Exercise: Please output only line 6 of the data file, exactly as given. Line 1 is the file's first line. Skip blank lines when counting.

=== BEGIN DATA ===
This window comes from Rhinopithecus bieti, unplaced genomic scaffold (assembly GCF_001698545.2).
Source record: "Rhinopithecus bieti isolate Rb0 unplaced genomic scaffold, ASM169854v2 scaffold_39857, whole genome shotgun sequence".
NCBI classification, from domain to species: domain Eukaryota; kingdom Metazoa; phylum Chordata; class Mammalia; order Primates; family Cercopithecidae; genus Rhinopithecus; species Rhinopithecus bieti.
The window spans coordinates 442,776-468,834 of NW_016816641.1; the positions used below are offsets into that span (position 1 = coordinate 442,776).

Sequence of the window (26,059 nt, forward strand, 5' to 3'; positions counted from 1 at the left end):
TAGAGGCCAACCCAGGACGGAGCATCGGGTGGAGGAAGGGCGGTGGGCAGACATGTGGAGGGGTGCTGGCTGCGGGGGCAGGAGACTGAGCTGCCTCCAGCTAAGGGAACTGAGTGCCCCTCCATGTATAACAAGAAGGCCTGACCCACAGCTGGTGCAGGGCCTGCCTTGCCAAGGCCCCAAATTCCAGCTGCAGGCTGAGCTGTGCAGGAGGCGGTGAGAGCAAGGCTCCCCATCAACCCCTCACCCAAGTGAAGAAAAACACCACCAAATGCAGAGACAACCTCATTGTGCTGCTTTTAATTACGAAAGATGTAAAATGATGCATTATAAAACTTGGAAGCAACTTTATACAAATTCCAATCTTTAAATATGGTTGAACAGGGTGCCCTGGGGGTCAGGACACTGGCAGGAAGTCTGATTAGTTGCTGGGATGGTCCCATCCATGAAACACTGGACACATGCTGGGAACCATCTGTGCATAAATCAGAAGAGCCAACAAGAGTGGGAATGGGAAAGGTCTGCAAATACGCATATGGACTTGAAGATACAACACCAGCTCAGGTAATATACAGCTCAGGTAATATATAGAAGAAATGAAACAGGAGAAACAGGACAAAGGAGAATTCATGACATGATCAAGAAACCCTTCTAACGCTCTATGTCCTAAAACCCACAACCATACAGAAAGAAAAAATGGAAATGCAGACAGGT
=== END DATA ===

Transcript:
TAGAGGCCAACCCAGGACGGAGCATCGGGTGGAGGAAGGGCGGTGGGCAGACATGTGGAGGGGTGCTGGCTGCGGGGGCAGGAGACTGAGCTGCCTCCAGCTAAGGGAACTGAGTGCCCCTCCATGTATAACAAGAAGGCCTGACCCACAGCTGGTGCAGGGCCTGCCTTGCCAAGGCCCCAAATTCCAGCTGCAGGCTGAGCTGTGCAGGAGGCGGTGAGAGCAAGGCTCCCCATCAACCCCTCACCCAAGTGAAGAAAAACACCACCAAATGCAGAGACAACCTCATTGTGCTGCTTTTAATTACGAAAGATGTAAAATGATGCATTATAAAACTTGGAAGCAACTTTATACAAATTCCAATCTTTAAATATGGTTGAACAGGGTGCCCTGGGGGTCAGGACACTGGCAGGAAGTCTGATTAGTTGCTGGGATGGTCCCATCCATGAAACACTGGACACATGCTGGGAACCATCTGTGCATAAATCAGAAGAGCCAACAAGAGTGGGAATGGGAAAGGTCTGCAAATACGCATATGGACTTGAAGATACAACACCAGCTCAGGTAATATACAGCTCAGGTAATATATAGAAGAAATGAAACAGGAGAAACAGGACAAAGGAGAATTCATGACATGATCAAGAAACCCTTCTAACGCTCTATGTCCTAAAACCCACAACCATACAGAAAGAAAAAATGGAAATGCAGACAGGT